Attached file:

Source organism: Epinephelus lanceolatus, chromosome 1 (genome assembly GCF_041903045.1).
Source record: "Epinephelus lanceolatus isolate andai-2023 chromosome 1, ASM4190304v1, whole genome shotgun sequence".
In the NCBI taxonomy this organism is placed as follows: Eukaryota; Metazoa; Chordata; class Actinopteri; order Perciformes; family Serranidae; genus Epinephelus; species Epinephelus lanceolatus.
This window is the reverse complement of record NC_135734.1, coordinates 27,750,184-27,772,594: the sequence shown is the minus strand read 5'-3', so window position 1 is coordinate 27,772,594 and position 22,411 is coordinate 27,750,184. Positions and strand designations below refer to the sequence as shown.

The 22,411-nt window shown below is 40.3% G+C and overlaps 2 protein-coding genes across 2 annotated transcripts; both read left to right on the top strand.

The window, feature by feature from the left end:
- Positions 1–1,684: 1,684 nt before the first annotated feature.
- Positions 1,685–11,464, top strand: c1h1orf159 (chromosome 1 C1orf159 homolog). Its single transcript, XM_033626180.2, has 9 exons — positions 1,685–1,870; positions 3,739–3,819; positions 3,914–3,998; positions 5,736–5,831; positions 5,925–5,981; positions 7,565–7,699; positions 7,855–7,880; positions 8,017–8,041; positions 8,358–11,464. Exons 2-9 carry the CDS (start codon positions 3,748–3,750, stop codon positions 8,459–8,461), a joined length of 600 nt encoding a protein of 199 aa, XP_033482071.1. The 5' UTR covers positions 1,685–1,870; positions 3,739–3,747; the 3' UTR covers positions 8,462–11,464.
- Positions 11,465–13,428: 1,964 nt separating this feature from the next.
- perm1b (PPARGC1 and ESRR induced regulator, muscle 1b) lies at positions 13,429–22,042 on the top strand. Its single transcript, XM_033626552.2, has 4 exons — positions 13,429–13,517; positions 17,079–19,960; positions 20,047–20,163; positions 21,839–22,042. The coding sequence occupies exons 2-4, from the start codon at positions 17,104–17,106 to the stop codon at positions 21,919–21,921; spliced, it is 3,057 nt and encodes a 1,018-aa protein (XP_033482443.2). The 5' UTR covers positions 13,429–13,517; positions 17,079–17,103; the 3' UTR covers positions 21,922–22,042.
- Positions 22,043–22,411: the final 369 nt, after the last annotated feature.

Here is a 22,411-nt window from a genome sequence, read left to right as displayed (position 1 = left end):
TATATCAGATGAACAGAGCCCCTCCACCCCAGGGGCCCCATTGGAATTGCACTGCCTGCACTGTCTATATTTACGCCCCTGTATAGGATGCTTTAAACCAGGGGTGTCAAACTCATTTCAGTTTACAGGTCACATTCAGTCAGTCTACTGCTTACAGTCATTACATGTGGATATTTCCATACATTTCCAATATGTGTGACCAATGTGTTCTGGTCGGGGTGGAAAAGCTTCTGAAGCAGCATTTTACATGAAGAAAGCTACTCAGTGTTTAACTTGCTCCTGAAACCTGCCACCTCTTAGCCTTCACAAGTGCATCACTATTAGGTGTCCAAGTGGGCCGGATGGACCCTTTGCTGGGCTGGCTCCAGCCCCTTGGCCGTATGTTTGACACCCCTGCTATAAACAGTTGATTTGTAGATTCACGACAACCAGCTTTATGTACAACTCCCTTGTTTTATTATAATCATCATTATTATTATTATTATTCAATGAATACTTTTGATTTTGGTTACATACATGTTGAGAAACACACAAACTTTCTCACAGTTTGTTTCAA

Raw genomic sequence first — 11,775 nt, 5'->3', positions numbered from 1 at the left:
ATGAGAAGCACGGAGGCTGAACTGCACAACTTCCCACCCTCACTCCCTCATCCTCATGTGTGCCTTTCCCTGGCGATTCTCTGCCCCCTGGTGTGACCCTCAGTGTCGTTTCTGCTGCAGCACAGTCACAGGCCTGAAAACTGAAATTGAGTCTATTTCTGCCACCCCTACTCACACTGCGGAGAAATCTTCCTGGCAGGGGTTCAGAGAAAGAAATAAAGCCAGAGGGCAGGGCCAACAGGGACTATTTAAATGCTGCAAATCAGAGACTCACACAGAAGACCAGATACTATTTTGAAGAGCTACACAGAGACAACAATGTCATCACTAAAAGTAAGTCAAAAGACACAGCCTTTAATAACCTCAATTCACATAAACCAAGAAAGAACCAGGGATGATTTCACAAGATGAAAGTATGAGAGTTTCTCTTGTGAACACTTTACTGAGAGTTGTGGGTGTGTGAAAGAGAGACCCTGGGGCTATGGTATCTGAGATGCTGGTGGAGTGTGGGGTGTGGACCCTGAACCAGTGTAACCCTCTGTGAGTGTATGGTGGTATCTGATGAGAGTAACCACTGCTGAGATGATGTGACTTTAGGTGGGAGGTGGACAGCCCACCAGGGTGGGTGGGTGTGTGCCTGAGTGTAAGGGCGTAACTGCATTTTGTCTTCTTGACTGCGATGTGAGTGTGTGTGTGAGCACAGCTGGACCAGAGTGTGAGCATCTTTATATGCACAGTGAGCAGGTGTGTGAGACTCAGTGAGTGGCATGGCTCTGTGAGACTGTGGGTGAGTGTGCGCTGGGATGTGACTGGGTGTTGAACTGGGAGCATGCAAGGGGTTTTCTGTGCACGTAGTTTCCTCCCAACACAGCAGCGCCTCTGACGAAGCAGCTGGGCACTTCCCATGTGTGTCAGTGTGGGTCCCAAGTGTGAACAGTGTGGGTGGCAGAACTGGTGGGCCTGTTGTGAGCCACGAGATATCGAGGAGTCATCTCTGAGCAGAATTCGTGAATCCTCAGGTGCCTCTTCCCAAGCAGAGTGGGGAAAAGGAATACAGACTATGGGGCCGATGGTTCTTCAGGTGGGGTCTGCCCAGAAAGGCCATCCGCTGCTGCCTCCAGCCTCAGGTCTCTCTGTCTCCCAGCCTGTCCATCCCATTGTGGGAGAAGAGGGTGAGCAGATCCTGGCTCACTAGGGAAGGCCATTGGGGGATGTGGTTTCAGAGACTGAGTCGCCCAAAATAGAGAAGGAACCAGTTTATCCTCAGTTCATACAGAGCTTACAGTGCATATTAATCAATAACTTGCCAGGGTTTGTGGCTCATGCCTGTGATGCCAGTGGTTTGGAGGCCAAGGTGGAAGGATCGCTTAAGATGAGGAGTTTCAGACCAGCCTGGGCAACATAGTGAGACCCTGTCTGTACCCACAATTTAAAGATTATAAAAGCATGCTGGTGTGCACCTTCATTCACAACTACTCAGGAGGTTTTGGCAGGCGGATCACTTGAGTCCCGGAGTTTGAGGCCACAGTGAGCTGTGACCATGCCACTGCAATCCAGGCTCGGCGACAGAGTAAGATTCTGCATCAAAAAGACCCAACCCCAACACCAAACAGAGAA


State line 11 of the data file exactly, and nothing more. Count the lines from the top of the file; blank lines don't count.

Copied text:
- Positions 22,043–22,411: the final 369 nt, after the last annotated feature.